Alumnus Reflects on Intro to Comp Sci

Posted on September 7th, 2006 by

I received an interesting email from Phil Miesle, a Gustie Physics major from class of 1995 who took the introductory computer science course back in spring of 1993. In the meantime he’s found himself in the software industry, working for Oracle as a “Principle Performance Architect,” and took some time to reflect upon the computer science course at Gustavus now that he has some more perspective on it. With his permission, I reproduce here what he had to say:

I recently had occasion to review my Computer Science I lab notes and was astounded by a revelation: I actually learned a lot more in this class than I realized at the time…and a lot more than was in the syllabus.

I graduated in 1995 with a major in Physics (and minor in History). My plan was (and still is) to teach physics at a high school level, though I’d now like to add computers to that mix! Never did I think that I’d still be working as a software engineer 11 years after graduation, something I did initially to pay off my student loans…sadly teaching doesn’t pay very well!

When I graduated from Gustavus I took a job with Andersen Consulting (now Accenture) and started my professional life as an Oracle DBA. I’ve since worked exclusively as a software engineer and am working now for Oracle as a Principle Performance Architect. I’m not really a software developer; though I can write code my job has really been about hunting down bad code and working with developers to fix that code. Now, as an architect, my job involves preventing that bad code from being written in the first place.

While I completed a decent amount of math coursework as part of the Physics major, I took but one Computer Science course in the spring of my sophomore year. As I’d been programming computers since I was 10 (BASIC on a Commodore 64…1 MHz CPU with 64 kB of memory), including doing 8088 assembler programming when I was 12 (on an IBM PCjr…4.77 MHz with 512 kB of memory), I went into Comp Sci I with something of a chip on my shoulder.

I’ve no idea how the course is structured now, but at the time general concepts and algorithms were taught using MIT Scheme as the programming language. I remember thinking at the time that using Scheme was a waste of time, since Pascal and C were more commonly used languages…what was the point of using some ‘academic’ language when ‘real’ languages could be used to teach the same concepts. I’m sure the same sort of discord reverberates through the halls of Olin today.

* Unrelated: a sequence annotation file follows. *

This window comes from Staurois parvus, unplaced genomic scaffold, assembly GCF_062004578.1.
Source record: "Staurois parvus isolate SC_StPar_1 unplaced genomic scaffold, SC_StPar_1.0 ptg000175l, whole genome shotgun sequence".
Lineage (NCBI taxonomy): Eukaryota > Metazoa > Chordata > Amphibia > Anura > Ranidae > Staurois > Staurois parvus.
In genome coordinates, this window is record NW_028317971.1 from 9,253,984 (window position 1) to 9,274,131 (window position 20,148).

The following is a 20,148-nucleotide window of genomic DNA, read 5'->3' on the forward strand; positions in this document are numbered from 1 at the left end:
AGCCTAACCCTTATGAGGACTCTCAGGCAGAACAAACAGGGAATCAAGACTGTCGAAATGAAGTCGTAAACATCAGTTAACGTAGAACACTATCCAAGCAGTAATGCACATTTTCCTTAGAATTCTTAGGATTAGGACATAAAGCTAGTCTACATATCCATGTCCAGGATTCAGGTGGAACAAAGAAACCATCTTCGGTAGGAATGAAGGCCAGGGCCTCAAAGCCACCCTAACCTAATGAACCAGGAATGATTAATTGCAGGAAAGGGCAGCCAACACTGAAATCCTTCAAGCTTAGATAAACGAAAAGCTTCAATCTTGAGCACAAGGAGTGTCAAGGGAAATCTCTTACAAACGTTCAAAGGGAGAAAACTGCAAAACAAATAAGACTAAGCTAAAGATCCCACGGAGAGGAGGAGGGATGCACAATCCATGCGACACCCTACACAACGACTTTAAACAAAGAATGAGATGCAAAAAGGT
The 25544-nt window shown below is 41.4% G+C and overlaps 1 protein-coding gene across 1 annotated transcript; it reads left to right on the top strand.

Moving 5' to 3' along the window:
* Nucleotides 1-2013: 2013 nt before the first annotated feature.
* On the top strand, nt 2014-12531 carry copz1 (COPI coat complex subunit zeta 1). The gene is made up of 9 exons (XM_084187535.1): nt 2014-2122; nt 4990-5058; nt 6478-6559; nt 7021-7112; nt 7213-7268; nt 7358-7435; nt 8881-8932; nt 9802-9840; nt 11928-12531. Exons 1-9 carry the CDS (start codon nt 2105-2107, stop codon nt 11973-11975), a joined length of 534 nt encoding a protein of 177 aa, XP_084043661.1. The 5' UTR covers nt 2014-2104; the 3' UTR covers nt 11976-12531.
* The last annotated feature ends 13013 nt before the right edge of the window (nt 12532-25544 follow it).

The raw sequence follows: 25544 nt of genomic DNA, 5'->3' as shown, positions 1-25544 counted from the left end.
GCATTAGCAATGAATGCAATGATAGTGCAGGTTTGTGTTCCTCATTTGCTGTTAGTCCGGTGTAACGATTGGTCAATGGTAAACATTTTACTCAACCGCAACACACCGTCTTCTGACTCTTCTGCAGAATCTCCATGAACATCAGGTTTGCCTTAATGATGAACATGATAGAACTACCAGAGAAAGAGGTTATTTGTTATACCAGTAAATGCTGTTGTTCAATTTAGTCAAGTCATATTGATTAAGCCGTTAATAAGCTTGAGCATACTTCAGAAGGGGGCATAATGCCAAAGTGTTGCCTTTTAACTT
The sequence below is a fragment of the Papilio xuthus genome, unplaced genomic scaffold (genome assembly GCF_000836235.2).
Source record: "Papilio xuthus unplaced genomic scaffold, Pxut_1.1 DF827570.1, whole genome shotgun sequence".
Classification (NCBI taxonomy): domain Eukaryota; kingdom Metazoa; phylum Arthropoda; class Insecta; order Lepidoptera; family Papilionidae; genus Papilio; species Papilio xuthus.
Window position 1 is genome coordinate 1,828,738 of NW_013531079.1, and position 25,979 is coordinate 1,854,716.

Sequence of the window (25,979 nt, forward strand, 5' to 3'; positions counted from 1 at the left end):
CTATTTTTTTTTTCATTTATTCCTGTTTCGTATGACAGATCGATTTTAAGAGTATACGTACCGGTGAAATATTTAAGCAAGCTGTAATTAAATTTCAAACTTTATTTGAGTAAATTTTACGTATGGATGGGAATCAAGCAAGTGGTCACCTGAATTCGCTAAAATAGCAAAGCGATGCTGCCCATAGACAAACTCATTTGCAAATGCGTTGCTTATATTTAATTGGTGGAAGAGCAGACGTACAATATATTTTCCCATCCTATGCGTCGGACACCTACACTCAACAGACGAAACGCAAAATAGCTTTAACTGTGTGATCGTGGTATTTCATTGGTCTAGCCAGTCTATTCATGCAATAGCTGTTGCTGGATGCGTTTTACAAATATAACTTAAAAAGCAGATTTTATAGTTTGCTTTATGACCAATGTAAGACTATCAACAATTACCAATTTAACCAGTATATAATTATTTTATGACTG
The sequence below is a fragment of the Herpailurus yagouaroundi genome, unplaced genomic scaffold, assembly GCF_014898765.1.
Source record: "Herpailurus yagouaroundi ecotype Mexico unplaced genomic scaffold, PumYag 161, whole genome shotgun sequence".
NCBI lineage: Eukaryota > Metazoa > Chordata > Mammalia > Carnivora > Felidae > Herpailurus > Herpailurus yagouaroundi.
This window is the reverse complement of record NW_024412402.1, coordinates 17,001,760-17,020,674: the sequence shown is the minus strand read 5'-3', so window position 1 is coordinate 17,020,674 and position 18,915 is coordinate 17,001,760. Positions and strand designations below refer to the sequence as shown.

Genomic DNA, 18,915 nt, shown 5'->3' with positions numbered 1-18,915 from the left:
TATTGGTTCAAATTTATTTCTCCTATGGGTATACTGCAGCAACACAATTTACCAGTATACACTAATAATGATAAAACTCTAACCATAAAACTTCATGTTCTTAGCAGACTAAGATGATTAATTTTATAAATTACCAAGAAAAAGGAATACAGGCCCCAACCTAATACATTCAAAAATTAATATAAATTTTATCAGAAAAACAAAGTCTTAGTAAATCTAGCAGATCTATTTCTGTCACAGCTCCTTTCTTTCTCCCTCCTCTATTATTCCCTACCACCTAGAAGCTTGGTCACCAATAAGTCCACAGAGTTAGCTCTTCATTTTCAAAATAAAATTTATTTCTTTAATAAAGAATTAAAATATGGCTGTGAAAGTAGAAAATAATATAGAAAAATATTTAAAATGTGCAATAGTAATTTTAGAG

Back to my 13 year-old lab notes.

I can’t write a Scheme program to save my life, but as it turns out that wasn’t really the point of the class. The following four things weren’t on the syllabus and were never stated as a course objective. Yet, upon reviewing my notes, these ideas were at a very minimum first planted into my brain in Comp Sci I:

  1. Reducing problems to their basic elements (e.g. Scheme) and getting rid of all the distractions (e.g. C, Pascal) is very helpful in teaching basic concepts…and is very useful as a troubleshooting technique.
  2. Understanding the “how” (e.g. how to write a the best algorithm) and not understanding the “why” (e.g. what makes one algorithm better than another…not the fact that it is better) is utterly worthless.
  3. We’re not half as brilliant as we think we are; there’s probably always someone with an even more clever approach…if we fail to seek that person out and learn from them (as opposed to parroting them), we’re not even 10% as brilliant as we think we are.
  4. Critique must always be fair, but that does not always mean ‘nice’. A spade is, after all, a spade…accepting bad code as ‘okay’ will only result in code that will have to be fixed later (and at much greater expense).

While I resented it at the time, having that chip knocked off my shoulder was an incredibly important part of my formative experience. In my defence, I at least recognized that I should take the course and was open to learning.

At the conclusion of the course, I didn’t think I had learned all that much. Turns out I was wrong.

The ‘good’ developers that I’ve run across have understood the ‘why’, the bad ones have only understood ‘how’ (and even then might be wrong about ‘how’). While I am decidedly not a software developer, Comp Sci I set me on the path to understanding ‘why’.

Because computer technology is always changing, keeping up with the ‘why’ is like drinking out of a fire hydrant. Learning how to learn ‘why’ is a skill you’ll need later on…even if you don’t end up anywhere near the field of computer science.

So, a big ‘thank you’ for setting me on the right path…and if there are any students out there who are jumping up and down saying “we should be doing this in Java (or PHP or pick the flavour-du-jour)” I say to you: calm down, the language isn’t important. Your favourite language will be out of favour in ten years or less anyhow!

Learn the concepts, learn what makes the damn thing tick. Learn the “why”.

:-Phil Miesle ’95


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